How a Small Business Lost $1.2 Million - And How You Can Safeguard Your Assets
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How a Small Business Lost $1.2 Million - And How You Can Safeguard Your Assets

A HARSH $1.2 Million Lesson for a Small Business

Australian business owner Paul Fuller lost $1.2 million when a scammer posing as a National Australia Bank representative exploited insider knowledge to deceive his company's accounts manager. This phone-based social engineering attack drained the business's bank account in a matter of minutes. While the bank managed to recover $84,000, the majority of the stolen funds remain irretrievable. Hackers employ artificial intelligence-based tools to target multiple businesses simultaneously, amplifying their capacity to launch attacks. (abc.net.au)

My thoughts: Social engineering, is based on hackers gathering various information from different data sources (website, employees and sometimes 3rd parties unknowingly sharing sensitive information) and using that to trick individuals into doing things they normally wouldn’t do. The story underscores the critical need for individuals and businesses to second guess anyone asking information about them and of course never volunteer information unless you are 100% certain you can trust the other party. With an aging population, we are seeing more phone-based social engineering attacks.

The $3.5 Trillion Nightmare of a Major Cyber Attack

A major cyber-attack targeting financial services payment systems could result in a staggering global loss of $3.5 trillion, according to Lloyd's of London. The United States would bear the largest brunt, with an estimated $1.1 trillion in losses over a five-year period, significantly disrupting businesses worldwide. Additionally, China would face losses of $470 billion, while Japan would incur $200 billion in losses during the same period. (www.reuters.com)

My thoughts: In the world of cybersecurity, the revelations about a potential $3.5 trillion loss resulting from a significant cyber-attack on financial systems are truly alarming. While the cyber insurance industry is growing, individuals and organizations must exercise caution and diligence when considering their coverage. As our digital landscape continues to evolve, we must recognize that cybersecurity is a shared responsibility, one that affects us all and demands our collective vigilance.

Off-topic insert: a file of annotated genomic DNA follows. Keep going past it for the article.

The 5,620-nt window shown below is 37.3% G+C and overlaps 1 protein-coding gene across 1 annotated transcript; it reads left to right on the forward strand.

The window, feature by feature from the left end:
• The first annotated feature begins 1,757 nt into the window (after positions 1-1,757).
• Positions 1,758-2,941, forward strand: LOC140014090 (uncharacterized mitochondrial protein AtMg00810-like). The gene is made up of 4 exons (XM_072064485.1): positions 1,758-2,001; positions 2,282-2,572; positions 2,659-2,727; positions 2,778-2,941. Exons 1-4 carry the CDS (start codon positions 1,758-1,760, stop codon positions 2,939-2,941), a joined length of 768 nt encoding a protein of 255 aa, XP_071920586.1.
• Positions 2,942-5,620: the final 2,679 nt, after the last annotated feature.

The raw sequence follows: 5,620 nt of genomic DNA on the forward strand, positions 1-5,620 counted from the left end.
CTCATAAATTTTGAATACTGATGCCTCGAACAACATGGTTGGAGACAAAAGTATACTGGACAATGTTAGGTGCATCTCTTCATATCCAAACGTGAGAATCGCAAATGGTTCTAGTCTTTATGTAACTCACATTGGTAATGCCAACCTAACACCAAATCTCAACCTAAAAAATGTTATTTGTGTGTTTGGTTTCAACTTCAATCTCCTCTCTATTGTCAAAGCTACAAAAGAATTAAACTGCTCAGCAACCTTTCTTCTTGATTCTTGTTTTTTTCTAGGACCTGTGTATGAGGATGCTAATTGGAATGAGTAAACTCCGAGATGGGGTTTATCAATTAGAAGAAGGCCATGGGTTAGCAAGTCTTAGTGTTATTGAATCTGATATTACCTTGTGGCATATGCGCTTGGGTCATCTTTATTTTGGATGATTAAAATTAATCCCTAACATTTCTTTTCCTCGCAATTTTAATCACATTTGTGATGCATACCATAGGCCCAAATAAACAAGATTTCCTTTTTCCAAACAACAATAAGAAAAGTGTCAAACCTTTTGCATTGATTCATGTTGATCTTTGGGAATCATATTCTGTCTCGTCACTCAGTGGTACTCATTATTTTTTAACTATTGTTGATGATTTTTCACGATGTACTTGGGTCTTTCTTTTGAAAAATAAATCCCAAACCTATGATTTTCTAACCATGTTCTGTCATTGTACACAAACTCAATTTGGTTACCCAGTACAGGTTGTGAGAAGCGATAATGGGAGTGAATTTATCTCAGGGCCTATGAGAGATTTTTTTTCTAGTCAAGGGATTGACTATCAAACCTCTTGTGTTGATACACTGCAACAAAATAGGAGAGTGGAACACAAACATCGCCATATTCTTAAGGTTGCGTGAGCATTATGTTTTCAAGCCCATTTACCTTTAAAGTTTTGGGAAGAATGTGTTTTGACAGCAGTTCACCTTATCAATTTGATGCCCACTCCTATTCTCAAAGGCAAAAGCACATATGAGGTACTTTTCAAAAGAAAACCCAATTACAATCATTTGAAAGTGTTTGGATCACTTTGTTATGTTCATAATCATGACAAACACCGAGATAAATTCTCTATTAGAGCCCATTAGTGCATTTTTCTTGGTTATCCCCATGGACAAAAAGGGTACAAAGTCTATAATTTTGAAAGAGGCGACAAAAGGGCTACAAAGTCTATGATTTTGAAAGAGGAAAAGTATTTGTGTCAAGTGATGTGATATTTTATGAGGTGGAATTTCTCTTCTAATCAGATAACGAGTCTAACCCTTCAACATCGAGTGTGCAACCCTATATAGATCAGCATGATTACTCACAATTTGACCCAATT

Cyberattacks Paralyze New York - Is Your Data Safe?

New York state's casino operation and two hospitals, HealthAlliance Hospital and Margaretville Hospital, were hit by cyberattacks. The state Gaming Commission confirmed that a cybersecurity attack impacted its central operating system, leading to the temporary closure of Jake 58 casino. HealthAlliance Hospital, Margaretville Hospital, and Mountainside Residential Care Center experienced cyber incidents, resulting in patient diversions. Fortunately, the hospitals remained open for walk-in patients, and ambulance services were restored. The New York Gaming Commission believes personal identifiable information was not compromised and is actively monitoring the situation. (nypost.com)

My thoughts: Incidents like these serve as a stark reminder that cyber threats can disrupt not just our digital systems but essential services like healthcare and entertainment. Cybersecurity is not just an IT issue; it's a fundamental aspect of safeguarding public safety and critical infrastructure.

HOW MANY Cisco Switches and Routers Hacked in this Devastating Attack??

Over 40,000 Cisco switches and routers have been compromised by unknown attackers. These devices are vulnerable when running Cisco iOS XE software, and currently, no patch is available. The attack began in late September, with the attacker deploying an implant in October. The attacks are of great concern as they target "edge devices," which provide hackers with a discreet entry point into networks. The attackers can potentially monitor network traffic, pivot into protected networks, and execute various cyberattacks. The vulnerability affects devices with specific features enabled and exposed to the internet or untrusted networks. Disabling these features is an effective mitigation. Cisco is actively working on a software fix, and users are urged to follow the security advisory. (washingtonpost.com)

My thoughts: Over 40,000 compromised Cisco devices show a large weakness in network defenses. It's a wake-up call for organizations to prioritize cybersecurity solutions or face the devastating consequences of cyberattacks on critical infrastructure. Be sure to stay up to date with patches and updates to be sure the most recent bugs and or vulnerabilities are resolved.

****A Cisco spokesperson told The Hacker News that a fix that covers both vulnerabilities has been identified and will be made available to customers starting October 22, 2023. In the interim, it's recommended to disable the HTTP server feature

Source: https://thehackernews.com/2023/10/cisco-zero-day-exploited-to-implant.html

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